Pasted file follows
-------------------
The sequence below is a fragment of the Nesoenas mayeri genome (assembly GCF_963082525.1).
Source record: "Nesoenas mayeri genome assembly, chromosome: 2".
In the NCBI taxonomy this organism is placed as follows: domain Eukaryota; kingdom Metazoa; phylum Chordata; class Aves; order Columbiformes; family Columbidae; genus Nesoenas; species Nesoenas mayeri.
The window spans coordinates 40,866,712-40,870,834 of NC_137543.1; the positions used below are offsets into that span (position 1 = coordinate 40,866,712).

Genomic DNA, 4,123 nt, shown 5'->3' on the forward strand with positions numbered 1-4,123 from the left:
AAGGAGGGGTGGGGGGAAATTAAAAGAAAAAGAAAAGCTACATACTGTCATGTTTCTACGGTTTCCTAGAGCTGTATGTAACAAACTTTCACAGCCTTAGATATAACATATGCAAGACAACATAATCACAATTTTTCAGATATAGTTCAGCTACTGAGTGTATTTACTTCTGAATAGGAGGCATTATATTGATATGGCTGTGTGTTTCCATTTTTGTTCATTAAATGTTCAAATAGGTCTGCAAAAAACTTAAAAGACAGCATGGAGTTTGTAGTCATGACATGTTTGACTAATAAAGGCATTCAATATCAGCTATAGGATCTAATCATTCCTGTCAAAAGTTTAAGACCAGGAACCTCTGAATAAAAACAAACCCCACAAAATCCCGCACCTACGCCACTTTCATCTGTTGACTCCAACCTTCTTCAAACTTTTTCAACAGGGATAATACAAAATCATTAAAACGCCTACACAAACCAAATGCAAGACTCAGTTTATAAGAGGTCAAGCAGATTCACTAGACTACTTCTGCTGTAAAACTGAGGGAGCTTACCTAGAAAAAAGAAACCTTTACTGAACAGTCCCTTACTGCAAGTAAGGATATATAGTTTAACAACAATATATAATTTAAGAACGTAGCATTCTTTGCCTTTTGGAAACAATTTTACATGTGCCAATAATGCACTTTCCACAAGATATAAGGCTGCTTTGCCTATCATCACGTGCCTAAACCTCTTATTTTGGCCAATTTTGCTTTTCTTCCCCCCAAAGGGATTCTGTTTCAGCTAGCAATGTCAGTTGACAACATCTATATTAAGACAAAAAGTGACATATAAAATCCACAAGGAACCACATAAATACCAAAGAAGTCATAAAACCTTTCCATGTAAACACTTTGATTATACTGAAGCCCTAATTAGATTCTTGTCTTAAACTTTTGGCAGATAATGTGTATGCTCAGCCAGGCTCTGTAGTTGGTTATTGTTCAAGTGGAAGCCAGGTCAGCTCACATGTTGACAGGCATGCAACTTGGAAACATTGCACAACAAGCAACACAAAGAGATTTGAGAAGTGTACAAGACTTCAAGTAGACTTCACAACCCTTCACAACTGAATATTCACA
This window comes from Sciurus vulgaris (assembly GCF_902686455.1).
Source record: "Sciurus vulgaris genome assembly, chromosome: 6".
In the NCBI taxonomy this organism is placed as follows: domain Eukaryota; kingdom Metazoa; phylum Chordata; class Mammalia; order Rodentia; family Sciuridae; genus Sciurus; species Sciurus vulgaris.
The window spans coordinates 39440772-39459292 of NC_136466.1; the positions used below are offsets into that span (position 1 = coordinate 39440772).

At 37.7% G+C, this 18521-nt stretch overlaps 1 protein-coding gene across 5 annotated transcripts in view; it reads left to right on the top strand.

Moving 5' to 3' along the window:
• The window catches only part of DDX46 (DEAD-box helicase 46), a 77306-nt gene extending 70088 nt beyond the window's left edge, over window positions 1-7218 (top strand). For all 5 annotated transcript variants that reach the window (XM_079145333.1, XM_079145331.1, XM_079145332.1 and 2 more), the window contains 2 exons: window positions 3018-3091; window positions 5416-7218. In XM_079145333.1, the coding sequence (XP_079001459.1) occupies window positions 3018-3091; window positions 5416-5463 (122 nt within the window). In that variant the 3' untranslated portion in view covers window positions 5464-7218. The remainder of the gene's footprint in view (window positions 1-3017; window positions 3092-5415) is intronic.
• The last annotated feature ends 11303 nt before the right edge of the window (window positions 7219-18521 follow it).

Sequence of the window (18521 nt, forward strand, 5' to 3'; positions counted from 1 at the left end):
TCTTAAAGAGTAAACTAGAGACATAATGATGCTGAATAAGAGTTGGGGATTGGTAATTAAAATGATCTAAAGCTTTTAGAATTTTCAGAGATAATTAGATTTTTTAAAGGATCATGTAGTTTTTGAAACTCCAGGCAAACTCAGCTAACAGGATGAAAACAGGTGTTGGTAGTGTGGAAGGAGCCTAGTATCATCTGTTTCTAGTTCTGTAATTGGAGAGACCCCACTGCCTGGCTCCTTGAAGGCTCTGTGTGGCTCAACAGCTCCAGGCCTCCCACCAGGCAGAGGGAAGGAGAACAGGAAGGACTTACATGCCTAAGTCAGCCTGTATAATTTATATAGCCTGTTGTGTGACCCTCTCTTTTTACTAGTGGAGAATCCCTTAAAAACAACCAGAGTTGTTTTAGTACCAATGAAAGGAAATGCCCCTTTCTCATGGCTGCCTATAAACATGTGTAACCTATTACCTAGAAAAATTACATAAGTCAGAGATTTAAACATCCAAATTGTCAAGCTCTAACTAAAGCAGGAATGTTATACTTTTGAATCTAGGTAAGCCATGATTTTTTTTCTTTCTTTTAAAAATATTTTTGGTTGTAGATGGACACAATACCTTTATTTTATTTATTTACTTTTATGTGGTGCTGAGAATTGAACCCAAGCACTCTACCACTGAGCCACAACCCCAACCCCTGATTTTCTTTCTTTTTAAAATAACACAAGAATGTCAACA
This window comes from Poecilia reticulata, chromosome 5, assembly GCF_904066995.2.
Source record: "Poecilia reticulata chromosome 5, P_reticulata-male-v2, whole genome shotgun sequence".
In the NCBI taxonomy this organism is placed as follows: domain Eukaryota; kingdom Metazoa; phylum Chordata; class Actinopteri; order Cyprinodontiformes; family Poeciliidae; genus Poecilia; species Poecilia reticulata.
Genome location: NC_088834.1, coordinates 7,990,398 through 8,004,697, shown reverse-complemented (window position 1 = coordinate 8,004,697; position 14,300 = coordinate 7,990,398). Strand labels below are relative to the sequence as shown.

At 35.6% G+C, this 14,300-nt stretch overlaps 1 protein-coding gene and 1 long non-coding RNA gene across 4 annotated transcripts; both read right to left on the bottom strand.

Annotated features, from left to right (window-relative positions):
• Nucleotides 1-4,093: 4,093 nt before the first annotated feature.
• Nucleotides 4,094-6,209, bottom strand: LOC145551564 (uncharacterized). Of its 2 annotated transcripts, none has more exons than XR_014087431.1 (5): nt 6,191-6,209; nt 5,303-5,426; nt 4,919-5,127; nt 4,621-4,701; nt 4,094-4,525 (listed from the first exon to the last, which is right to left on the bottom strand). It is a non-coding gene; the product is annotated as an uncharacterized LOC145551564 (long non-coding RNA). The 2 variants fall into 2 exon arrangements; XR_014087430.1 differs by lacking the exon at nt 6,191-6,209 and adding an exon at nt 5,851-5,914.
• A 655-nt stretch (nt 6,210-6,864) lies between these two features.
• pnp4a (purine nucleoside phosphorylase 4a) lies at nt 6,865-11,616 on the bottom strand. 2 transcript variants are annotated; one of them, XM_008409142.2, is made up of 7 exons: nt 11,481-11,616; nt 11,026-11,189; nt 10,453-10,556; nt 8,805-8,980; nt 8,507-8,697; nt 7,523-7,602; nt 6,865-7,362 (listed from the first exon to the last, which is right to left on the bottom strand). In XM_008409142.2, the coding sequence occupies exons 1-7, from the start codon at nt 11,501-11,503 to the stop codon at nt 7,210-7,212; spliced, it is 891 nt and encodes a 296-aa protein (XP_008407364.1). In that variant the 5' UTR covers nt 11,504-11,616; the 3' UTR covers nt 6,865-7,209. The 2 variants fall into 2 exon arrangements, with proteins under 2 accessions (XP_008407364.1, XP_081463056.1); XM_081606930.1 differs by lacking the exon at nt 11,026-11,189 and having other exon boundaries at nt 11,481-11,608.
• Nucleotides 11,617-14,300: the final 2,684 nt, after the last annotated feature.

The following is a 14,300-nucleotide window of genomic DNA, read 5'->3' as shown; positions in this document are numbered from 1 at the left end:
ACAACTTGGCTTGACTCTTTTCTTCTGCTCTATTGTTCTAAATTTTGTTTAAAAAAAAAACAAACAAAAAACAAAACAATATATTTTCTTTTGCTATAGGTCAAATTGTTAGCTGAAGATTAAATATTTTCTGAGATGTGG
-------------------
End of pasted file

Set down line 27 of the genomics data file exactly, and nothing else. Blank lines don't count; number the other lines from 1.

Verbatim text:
• Nucleotides 11,617-14,300: the final 2,684 nt, after the last annotated feature.